Dear Darling.....

This article is normally devoted to matters of a legal nature but this month I feel compelled to depart from the norm in the hope that somebody from our current government may stumble across it and have a word in the ear of our Darling Chancellor.
 
 

This article is normally devoted to matters of a legal nature but this month I feel compelled to depart from the norm in the hope that somebody from our current government may stumble across it and have a word in the ear of our Darling Chancellor.

 
Our company does a lot of corporate recovery work for the banks and insolvency practitioners. Most of our team are qualified ex-directors of developers, contractors and specialist sub-contractors - so we know a thing or two about straightening wayward businesses in the construction sector.
 
You might say that every cloud has a silver lining and that our company is well placed to take advantage of the current economic circumstances and, whilst this may be true, I can’t help but feel that there is a large tidal wave of economic woes building up that will swamp the construction sector in the Autumn and Winter months ahead. This simply cannot be good for anybody.
 
No matter whom you blame for the current economic crisis we seem to have sleep-walked right into, I can’t help but conclude that our current government either does not care about the damage that is being done to the construction sector or is simply powerless to do anything about it.
 
The fact is that if we do not do something to stimulate activity, and soon, we are in for one very long “white knuckle ride” through what will be a real “winter of discontent”. Here are two ways in which Mr Darling might be able to do something to re-generate some activity in our sector. It’s not rocket science but here goes. 
 
Do we really need to charge rates on empty buildings? Why would any Developer take the chance of developing buildings in which to house future activity when all that’s on offer from the government is the prospect of paying rates on the finished product until a buyer comes along in the future? Now there’s an incentive to shut up shop if ever I heard one.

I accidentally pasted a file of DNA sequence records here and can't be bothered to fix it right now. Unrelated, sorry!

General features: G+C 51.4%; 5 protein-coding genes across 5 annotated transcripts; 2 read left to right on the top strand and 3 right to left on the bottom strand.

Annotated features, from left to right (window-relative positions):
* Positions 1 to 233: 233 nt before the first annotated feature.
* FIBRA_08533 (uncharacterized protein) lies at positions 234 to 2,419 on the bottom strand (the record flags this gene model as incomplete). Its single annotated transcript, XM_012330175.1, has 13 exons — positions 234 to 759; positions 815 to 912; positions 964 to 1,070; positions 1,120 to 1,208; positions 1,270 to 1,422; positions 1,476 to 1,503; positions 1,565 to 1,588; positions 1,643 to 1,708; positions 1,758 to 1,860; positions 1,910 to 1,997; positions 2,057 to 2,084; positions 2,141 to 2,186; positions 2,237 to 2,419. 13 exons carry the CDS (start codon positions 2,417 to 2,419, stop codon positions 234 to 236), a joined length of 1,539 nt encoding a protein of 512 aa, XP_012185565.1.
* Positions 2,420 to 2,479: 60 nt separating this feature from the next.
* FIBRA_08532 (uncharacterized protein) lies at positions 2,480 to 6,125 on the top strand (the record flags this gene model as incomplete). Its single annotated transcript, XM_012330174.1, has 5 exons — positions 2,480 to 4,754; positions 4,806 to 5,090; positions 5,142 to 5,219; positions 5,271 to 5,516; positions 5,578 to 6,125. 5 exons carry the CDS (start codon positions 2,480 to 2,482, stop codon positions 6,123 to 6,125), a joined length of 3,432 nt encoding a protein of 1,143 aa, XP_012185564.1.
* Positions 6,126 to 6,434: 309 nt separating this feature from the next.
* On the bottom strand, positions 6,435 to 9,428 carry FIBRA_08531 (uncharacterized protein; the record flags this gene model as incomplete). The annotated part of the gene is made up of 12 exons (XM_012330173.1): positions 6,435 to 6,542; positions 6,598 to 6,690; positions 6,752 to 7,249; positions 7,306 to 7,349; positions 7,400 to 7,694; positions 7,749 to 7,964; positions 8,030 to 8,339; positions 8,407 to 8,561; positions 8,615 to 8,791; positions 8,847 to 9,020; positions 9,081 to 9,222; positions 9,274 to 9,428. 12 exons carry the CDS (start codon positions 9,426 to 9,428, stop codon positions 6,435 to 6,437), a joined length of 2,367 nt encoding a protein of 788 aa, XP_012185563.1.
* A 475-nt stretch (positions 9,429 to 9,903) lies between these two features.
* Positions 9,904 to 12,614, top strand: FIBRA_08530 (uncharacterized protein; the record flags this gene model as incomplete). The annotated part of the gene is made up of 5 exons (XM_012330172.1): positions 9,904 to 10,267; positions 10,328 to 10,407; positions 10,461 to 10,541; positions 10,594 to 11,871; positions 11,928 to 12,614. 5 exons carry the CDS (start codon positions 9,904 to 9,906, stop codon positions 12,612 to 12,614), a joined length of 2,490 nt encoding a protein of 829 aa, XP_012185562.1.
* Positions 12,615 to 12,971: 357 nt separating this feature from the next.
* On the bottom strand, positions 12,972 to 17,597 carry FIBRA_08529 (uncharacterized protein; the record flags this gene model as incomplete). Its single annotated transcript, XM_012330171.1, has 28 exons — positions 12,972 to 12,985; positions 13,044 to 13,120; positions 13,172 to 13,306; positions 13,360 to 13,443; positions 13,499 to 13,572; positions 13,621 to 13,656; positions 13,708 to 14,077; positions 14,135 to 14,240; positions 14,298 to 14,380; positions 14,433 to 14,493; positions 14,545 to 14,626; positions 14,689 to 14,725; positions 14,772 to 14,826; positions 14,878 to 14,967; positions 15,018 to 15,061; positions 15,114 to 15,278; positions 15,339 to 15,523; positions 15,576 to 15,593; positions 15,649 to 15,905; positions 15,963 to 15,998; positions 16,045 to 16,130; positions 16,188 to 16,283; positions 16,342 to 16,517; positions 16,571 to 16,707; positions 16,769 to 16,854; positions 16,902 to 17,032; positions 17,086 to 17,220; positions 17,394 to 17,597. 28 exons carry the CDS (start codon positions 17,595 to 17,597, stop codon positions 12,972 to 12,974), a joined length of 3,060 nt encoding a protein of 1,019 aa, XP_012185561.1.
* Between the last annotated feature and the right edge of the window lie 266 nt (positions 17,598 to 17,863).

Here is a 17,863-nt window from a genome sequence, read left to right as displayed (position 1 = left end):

Now we actually have vacant building owners planning to demolish buildings in order to avoid paying the tax.  Great - a policy that encourages the creation of an industrial wasteland really is a great idea!! So, when the economy begins to turn, we won’t have enough vacant buildings to house our needs so then we can have another building boom before the next bust. 
 
And as for housing, I have never understood why we need to tax people who wish to move house.  I must admit that I have been considering moving house for some time but the costs of moving, and I do mean the stamp duty, has persuaded me that I really do not need to move. The latest data from the RICS would appear to suggest that I am not alone in my thinking.
 
Does the government have any idea how badly these two policies are thought of by industry and home owners and what damage is being done to the construction and property sector as a result?
 
The revenue that Mr Darling thinks he is going to keep raking in from rates on vacant commercial buildings and stamp duty on the sale of domestic property is not going to be realised in any event. So why doesn’t the government stop sitting on its hands and do something to stimulate activity in both commercial property development and the housing market?
 
Get rid of rates on vacant buildings and stamp duty on house sales. Perhaps then we might avoid the worst effects of the pending recession in our sector.
 
Peter Vinden is a practising adjudicator, mediator, expert and conciliator. He is Managing Director of Vinden and can be contacted by email at pvinden@vinden.co.uk
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